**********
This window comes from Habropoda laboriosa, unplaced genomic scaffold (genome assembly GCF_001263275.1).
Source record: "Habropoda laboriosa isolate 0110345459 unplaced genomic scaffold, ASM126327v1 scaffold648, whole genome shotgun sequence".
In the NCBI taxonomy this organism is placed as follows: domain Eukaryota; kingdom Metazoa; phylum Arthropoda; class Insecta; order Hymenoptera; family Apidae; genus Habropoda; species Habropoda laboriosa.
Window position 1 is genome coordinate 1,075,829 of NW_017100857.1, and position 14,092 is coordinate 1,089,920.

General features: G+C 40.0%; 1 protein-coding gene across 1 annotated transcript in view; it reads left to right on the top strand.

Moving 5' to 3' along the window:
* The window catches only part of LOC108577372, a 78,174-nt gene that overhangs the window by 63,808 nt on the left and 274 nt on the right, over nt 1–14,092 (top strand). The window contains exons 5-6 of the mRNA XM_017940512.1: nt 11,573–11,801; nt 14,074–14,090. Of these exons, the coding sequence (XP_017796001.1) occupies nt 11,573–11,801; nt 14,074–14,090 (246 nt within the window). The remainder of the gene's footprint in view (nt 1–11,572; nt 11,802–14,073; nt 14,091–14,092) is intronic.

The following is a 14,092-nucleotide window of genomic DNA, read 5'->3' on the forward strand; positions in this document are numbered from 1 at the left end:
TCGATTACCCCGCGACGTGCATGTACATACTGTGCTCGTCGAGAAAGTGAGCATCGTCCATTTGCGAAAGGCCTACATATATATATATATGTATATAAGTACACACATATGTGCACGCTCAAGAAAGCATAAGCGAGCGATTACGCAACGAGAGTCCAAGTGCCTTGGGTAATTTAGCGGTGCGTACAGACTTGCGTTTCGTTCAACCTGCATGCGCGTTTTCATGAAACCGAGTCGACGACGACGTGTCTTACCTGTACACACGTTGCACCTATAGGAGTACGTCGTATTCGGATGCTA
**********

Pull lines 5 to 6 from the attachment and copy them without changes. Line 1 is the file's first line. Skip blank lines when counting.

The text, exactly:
General features: G+C 40.0%; 1 protein-coding gene across 1 annotated transcript in view; it reads left to right on the top strand.

Moving 5' to 3' along the window: